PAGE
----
Once upon a time in Silicon Valley: how an MBA student got on the wrong side of Apple
The story goes that Steve Jobs almost exploded with rage on 22 May 2008. And why? Tech giant Apple, which has always been obsessive about secrecy, was caught out by a small start-up called ImportGenius. This was great news for Ryan Petersen, who had founded the firm just a year earlier and was on the verge of completing his MBA at Columbia Business School. It meant that ImportGenius had achieved its breakthrough.
What happened? ImportGenius is a search engine for customs declarations and freight lists. Sifting through vast quantities of data, Ryan and his team spotted 188 mysterious shipping containers. They had been rented by Apple and contained ‘electric computers’, a product description never used by Apple before. A closer look at the data revealed that one load contained 544 crates with a total weight of around seven tonnes. At that time, Apple was not importing any goods labelled ‘desktop computers’, stocks of the iPhone 3 had been virtually exhausted across the US, and mobile phone provider AT&T had banned employees from taking holiday in June and July due to an ‘exciting summer promotional launch’.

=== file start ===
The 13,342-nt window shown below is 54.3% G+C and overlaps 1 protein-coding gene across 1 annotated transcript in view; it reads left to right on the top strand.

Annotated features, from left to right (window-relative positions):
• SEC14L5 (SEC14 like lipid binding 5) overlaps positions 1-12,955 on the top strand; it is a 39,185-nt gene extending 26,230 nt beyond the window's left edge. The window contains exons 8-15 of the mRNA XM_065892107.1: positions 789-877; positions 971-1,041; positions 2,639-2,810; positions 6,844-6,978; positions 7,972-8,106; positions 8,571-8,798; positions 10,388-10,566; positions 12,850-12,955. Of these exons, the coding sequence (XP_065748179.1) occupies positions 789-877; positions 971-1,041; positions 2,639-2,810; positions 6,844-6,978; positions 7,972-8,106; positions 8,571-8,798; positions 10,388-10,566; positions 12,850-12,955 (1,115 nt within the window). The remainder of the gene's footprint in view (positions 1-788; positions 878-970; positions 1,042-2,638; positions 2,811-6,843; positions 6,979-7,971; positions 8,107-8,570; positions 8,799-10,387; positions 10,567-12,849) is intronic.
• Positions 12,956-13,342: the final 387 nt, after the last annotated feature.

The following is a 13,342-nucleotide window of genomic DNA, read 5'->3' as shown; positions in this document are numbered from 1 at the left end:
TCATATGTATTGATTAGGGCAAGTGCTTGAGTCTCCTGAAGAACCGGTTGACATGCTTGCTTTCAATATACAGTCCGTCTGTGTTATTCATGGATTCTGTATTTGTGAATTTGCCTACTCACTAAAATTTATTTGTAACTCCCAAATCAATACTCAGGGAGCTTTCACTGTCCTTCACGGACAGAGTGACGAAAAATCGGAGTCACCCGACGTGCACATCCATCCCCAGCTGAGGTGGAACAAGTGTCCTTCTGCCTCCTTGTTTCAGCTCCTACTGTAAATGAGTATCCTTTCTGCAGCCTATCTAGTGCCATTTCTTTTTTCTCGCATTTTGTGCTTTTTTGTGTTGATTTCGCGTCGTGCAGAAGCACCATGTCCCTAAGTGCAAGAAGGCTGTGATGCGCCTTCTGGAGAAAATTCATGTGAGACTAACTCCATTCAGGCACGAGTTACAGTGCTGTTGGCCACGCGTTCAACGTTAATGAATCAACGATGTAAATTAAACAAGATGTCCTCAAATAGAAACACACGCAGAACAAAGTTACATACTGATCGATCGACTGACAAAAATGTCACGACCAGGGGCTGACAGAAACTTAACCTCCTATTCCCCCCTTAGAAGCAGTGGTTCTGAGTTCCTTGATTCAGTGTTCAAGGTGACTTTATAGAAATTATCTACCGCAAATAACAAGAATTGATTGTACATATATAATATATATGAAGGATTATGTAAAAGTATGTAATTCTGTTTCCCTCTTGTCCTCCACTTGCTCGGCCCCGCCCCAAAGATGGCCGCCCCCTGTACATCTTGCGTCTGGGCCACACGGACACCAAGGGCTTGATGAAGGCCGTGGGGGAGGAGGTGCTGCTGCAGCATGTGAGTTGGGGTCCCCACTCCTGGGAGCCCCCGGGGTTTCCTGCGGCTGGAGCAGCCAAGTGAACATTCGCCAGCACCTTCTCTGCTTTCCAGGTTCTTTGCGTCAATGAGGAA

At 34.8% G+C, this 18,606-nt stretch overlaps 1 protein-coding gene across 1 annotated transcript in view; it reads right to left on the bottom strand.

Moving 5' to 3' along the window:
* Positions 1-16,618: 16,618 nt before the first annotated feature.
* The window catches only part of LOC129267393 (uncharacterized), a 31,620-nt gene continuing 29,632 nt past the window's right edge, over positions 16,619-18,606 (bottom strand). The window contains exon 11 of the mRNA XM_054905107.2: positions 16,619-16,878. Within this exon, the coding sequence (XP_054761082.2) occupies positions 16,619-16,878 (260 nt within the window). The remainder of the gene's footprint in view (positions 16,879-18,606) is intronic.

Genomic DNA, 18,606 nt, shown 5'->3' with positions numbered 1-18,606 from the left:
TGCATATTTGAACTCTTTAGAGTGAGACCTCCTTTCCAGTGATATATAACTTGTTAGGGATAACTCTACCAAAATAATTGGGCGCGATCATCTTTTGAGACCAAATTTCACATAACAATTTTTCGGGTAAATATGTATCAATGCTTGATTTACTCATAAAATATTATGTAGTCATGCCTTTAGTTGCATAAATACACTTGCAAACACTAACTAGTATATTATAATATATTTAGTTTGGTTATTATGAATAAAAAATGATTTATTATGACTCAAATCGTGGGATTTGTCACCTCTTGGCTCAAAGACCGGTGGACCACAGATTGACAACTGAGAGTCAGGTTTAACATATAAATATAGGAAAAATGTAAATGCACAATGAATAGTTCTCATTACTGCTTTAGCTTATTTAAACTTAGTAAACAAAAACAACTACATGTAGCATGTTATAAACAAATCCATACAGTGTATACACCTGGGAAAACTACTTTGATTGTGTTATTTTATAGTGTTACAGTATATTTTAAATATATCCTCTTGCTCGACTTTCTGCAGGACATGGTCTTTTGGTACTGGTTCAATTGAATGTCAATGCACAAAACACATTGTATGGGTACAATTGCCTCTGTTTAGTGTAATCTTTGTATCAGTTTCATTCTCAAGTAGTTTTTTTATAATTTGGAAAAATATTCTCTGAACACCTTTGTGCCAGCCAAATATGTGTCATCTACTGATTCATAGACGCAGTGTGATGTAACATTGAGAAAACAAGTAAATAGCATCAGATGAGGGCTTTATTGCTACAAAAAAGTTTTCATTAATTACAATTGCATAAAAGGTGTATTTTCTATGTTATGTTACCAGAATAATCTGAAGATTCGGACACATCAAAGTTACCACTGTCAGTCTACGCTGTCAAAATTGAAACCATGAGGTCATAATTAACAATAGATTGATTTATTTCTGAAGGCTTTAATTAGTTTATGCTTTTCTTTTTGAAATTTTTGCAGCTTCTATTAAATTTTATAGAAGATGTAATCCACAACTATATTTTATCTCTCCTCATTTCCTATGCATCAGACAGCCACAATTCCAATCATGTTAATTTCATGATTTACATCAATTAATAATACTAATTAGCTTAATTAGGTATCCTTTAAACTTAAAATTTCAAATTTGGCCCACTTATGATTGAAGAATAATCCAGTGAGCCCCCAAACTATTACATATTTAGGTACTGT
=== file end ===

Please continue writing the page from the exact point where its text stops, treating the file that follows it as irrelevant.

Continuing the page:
The team at ImportGenius quickly put two and two together, realising that the mystery freight had to be the new iPhone 3G. They were right: Jobs announced the device at the Moscone Center on 9 June 2008 (by the way, most of the Apple engineers in attendance were allegedly drunk, but that is a different story). The discovery brought ImportGenius many new customers, fresh capital and recognition.
In fact, ImportGenius was only Petersen’s first successful start-up. He is also CEO and co-founder of Flexport, the ‘unsexiest trillion-dollar start-up’.
Logistics supply chains are going digital and thus becoming more efficient